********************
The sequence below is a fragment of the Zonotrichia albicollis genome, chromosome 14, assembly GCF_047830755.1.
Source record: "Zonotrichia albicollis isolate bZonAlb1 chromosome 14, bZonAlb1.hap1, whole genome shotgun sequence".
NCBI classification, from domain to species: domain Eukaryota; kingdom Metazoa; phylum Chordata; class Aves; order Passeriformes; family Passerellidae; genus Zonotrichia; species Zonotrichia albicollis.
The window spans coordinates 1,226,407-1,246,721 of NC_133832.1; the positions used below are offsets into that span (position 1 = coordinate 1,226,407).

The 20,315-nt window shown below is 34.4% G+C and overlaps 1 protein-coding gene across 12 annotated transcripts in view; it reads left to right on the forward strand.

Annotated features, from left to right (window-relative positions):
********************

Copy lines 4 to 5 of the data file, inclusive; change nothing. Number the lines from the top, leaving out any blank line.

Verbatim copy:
The window spans coordinates 1,226,407-1,246,721 of NC_133832.1; the positions used below are offsets into that span (position 1 = coordinate 1,226,407).

The 20,315-nt window shown below is 34.4% G+C and overlaps 1 protein-coding gene across 12 annotated transcripts in view; it reads left to right on the forward strand.